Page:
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KCOHSmallLet’s Be Clear….Facts matter!

As we have stated before, as a small business that has thrived in the city of Houston for nearly 53 years, the Houston Forward Times is totally supportive of any business owners who make business decisions that are in their best interest, which includes making money.

That is why it is equally important that the Houston Forward Times continue to share facts with the community concerning KCOH Radio with its readers.   This is extremely important, not because we are on a witch hunt, but because the African-American community continues to ask questions and deserves to know the facts concerning KCOH Radio.




Some important facts that the community should be aware of are these:

1) KCOH ownership announced the sale of the station to La Promesa Foundation, without having had any deal solidified that would allow the KCOH Radio format to continue beyond the sale of the station.

2) A cash offer presented by former Houston Astros player and businessman Enos Cabell was rejected by KCOH owners, but the offer remains on the table.

3) Under the Lease Purchase Option, businessman Jesse Dunn would not own the station, the building on Almeda or the KCOH call letters.

4) The future of KCOH, while promising, is still at risk.


The Estate of Michael Petrizzo, the force behind KCOH Inc., is the primary catalyst behind selling KCOH Radio and Thomas (Tom) F. Petrizzo, his son, is the executor signing off on the deal for the sale of the station.

The ultimate value of the KCOH deal with La Promesa Foundation will be $2.766M. The asset portion amounts to $2.141M of that, including a id="mce_marker"00K escrow deposit, id="mce_marker".4M in cash at closing and a note for $641K.

To better understand this, one must realize that KCOH owners are only receiving a guaranteed id="mce_marker".5 million in cash towards the purchase of the station. To make up the remaining amount of the sale, KCOH owners will have to personally finance $641k in the form of a promissory note.

To make things even more plain; the deal that was cut with La Promesa Foundation by KCOH ownership is similar to a person seeking to purchase a house and having the owner of the house agree to sell the home to the buyer and then owner-finance the sales price minus a down payment.

Owner financing is the process by which a person who is selling a business extends credit to the person buying it, using the business as collateral. For sellers such an arrangement can facilitate the sale of their business because it can be so difficult for a potential buyer to get a bank loan to purchase a business. For buyers, seeing that an owner is willing to finance the sale of a business can offer an indication that they are confident of the business’s ongoing profitability.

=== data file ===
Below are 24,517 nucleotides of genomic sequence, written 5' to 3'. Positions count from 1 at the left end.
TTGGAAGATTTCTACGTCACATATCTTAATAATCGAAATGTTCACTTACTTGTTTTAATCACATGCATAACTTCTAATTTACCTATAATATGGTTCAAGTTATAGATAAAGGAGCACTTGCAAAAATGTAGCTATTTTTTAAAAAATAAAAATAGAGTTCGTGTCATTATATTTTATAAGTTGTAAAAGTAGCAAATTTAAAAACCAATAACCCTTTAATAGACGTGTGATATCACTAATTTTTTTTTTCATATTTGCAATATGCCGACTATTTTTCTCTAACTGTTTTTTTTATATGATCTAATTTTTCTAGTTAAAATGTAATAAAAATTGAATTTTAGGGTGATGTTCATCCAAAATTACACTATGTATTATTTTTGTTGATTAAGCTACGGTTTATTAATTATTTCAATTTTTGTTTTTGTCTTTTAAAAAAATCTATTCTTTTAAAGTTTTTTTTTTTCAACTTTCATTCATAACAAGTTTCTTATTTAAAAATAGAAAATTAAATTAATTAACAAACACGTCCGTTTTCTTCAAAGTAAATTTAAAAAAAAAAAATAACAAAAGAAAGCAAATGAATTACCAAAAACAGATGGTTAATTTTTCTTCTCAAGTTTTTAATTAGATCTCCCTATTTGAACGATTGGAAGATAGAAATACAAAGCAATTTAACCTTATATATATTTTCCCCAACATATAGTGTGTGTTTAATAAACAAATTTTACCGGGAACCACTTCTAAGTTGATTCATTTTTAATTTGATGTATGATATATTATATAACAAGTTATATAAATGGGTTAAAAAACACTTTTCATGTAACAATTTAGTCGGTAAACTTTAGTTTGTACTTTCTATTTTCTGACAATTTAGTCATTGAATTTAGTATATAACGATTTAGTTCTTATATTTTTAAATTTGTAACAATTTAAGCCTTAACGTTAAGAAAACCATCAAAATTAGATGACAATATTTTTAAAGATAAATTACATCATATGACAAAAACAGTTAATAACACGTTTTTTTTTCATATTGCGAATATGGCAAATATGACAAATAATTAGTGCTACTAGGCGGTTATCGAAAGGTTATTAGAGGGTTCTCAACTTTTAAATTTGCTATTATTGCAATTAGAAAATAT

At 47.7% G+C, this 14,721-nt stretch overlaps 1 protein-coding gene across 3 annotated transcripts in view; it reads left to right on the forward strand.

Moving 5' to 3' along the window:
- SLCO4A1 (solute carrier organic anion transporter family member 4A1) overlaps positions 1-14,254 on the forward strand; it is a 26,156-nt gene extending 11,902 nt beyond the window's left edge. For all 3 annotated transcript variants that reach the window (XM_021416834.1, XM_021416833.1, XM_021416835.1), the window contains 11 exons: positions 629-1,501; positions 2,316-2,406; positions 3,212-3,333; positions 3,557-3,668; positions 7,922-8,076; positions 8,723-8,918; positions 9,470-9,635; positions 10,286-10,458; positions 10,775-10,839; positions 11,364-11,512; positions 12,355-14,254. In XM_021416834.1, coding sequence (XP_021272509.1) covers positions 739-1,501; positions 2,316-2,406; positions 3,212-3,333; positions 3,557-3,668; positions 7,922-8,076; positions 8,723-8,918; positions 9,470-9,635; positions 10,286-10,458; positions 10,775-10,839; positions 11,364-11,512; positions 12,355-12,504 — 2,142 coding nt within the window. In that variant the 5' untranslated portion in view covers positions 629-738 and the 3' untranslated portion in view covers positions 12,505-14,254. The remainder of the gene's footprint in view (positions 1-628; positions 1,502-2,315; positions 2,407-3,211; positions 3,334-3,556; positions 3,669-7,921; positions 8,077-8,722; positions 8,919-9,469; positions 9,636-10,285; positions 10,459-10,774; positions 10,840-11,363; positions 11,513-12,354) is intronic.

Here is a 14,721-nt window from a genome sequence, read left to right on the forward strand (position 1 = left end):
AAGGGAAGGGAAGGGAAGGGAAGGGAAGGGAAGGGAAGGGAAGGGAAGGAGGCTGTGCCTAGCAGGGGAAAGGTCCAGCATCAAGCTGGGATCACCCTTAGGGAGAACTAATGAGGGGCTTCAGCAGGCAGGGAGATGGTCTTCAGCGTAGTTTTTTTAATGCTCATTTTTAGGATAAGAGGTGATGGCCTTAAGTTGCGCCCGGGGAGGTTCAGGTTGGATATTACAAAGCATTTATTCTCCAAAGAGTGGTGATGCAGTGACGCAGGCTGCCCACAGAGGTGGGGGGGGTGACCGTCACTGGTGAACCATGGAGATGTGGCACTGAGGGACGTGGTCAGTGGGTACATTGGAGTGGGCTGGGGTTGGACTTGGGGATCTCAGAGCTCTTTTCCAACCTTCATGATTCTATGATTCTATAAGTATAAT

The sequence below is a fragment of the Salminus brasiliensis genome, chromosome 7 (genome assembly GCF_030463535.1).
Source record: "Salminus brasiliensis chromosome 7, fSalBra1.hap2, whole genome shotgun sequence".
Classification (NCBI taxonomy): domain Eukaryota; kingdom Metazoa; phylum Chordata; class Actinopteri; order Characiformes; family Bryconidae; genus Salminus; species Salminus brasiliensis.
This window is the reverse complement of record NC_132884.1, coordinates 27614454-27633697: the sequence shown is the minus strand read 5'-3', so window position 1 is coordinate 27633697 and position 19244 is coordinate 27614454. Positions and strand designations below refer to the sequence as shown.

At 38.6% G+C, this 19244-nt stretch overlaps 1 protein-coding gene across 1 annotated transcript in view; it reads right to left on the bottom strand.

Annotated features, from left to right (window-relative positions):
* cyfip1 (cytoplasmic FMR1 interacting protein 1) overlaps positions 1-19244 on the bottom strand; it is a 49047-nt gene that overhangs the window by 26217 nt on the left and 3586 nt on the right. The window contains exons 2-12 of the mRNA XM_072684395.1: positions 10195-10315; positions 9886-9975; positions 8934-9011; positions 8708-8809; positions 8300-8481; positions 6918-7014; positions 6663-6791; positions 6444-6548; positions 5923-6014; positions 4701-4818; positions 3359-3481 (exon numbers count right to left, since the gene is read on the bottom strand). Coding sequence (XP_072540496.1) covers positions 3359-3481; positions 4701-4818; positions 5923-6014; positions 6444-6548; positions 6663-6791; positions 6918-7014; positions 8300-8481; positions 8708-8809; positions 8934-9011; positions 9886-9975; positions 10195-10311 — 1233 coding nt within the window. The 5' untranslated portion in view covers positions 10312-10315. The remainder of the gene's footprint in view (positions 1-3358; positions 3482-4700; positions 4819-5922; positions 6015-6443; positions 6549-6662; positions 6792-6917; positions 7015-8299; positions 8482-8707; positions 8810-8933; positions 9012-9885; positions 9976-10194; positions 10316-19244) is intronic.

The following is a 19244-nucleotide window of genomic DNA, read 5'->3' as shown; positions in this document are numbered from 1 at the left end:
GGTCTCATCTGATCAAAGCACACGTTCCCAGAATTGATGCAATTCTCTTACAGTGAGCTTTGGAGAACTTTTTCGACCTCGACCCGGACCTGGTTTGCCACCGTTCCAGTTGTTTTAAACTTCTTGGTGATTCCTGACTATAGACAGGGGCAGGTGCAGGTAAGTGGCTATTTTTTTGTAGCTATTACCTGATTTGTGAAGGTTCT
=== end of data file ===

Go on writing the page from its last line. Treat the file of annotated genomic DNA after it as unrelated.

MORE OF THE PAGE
Lastly, the KCOH owners will be receiving a donation credit of $625k. A donation credit is similar to a gift letter, whereby a company can write off this amount on their taxes. It isn’t cash or money that will be seen by or given to the KCOH owners.

The donation credit will be provided by La Promesa Foundation, which is the non-profit organization who owns Guadalajara Broadcasting Network. Charitable donations to a registered charity made under a private corporation are taxed differently than an individual. Where an individual gets a tiered tax credit, a corporate donation is simply an expense, and reduces income dollar for dollar.


Several African-American business people came forth to state that they had submitted offers to KCOH radio.

An executive at Radio One stated that they had made offers this year that were rejected, as well as several years ago when they offered the station $7 million cash and $2 million in stock.

Michael McCall, a business developer and Dr. John Stanford, a business investor, came forth to state they had been working with the Petrizzo family on a deal to purchase KCOH since 2009 and have made two offers since that time, including this year, that were rejected.

At a scheduled press conference last Friday morning, Enos Cabell, Houston Astros Hall of Famer and current special assistant to Astros General Manager Ed Wade, stated that he, McCall and Stanford approached KCOH ownership again to make an offer to buy KCOH Radio and keep it on the 1430 AM dial, along with the acquisition of the building.